Prozac (Fluoxetine)

What is Prozac?

This medication is part of a new class of antidepressant medications called Selective Serotonin Reuptake Inhibitors (SSRIs). Nevertheless, this medication is one of the most widely prescribed antidepressants. It has already been prescribed to more than forty million people throughout the world who are suffering from depression that inhibits their daily functioning.


Some of the symptoms that these people are dealing with are:

1.Changes in appetite

2.Changes in sleep habits

3.A lack of mind and body coordination

4.Decreased sex drive

5.Increased fatigue

6.Feelings of guilt or worthlessness

7.Difficulty in concentrating

8.Slowed thinking

9.Suicidal thoughts

Recommendations for Use

Besides depression, Prozac has also been prescribed to treat:

1.Obsessive-compulsive disorder


3.Eating disorders


5.Panic disorders

6.Agoraphobia (a severe fear of being in crowds or other public places)

7.Panic attacks (the symptoms of such an attack include a rapid or pounding heartbeat, chest pain, sweating, trembling and shortness of breath)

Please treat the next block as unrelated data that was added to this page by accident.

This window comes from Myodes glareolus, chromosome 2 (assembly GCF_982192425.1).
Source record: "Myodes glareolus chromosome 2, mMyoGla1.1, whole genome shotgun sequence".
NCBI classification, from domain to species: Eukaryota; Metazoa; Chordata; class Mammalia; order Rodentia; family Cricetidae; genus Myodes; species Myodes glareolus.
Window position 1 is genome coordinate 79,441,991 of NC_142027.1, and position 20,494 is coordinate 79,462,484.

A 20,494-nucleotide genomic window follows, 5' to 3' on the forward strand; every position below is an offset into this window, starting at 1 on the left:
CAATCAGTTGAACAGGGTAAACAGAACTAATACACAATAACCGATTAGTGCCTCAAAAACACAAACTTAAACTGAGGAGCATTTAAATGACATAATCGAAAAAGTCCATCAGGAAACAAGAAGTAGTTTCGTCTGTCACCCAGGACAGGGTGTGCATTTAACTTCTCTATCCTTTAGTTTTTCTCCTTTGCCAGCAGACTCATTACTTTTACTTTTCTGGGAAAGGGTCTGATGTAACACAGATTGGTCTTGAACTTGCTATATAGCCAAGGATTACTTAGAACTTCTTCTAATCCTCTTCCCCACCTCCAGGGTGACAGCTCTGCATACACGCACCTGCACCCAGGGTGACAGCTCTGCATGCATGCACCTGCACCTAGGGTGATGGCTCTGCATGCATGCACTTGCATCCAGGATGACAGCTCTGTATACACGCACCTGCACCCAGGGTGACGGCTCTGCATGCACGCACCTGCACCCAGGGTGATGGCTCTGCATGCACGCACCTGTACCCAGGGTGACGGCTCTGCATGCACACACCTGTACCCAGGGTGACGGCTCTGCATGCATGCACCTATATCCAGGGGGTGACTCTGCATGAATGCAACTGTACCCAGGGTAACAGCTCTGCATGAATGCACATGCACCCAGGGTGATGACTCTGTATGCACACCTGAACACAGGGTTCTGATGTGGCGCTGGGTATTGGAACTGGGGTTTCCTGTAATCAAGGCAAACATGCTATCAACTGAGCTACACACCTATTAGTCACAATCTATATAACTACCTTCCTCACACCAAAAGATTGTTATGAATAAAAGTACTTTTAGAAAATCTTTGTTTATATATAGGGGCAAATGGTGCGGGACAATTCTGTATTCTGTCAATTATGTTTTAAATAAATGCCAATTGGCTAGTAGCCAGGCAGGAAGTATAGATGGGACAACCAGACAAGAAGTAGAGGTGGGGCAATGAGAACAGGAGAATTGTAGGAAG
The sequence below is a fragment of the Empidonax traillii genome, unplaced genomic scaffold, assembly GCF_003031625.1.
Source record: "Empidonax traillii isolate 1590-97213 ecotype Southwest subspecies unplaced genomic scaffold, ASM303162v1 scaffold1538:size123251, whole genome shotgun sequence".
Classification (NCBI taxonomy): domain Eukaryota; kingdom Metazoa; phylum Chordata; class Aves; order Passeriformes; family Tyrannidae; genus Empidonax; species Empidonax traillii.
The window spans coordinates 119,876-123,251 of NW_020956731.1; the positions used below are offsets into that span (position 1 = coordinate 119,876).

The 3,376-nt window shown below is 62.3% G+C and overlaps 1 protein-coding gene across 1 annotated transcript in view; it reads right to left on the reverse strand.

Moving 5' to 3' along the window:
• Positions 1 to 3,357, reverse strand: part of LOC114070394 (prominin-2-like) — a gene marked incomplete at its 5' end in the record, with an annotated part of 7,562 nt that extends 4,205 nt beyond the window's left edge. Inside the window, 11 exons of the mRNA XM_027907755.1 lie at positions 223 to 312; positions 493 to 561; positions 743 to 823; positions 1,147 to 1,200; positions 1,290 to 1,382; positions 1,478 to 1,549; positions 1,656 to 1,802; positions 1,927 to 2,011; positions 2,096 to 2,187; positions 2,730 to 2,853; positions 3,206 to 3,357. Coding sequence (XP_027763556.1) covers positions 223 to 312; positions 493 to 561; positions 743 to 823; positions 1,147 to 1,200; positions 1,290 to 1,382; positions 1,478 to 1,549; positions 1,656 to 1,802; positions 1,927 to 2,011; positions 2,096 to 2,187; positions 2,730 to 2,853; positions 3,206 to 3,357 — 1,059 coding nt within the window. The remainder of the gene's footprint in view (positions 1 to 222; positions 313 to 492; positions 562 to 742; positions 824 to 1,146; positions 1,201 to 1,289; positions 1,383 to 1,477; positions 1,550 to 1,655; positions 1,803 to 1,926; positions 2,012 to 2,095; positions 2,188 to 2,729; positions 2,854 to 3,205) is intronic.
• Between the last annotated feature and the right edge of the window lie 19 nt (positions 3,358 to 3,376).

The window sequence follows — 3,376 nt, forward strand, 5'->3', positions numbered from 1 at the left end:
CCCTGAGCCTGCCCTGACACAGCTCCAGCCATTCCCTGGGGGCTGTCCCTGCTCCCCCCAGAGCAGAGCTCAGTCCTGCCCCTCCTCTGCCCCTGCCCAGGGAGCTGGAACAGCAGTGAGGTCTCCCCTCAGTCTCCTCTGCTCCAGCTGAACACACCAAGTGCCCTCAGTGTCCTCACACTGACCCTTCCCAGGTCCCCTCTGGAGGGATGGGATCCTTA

It is important to understand that SSRIs affect the chemical messengers that are found within your brain. In doing so they help those who are suffering from depression by increasing the availability of serotonin in the brain. Scientist believe that serotonin is important because it affects many of the brain's different activities, including regulating your mood. In 1986 Belgium initially approved Prozac for treating depression. The following year (1987), Prozac was approved within the United States. Ever since then, Prozac has been accepted and marketed throughout more than ninety countries. This is because Prozac's safety and effectiveness have been thoroughly studied in trials that have consisted of more than 11,000 patients and in more than 3,500 medical and scientific journals. Most of the time Prozac is taken once or twice a day. In order for it to be effective, it must be taken regularly (at the same time each day), usually in the morning. Most doctors start their patients on only twenty milligrams per day. If there is no improvement over the course of several weeks, then your doctor may increase your dose until improvement is observed. However, you should know that it may take between four to five weeks before you actually feel any type of relief from your depression. It is important that you do not double up on a dose if you miss one. Instead, take it as soon as you remember or if it several hours have passed, then simply skip the dose.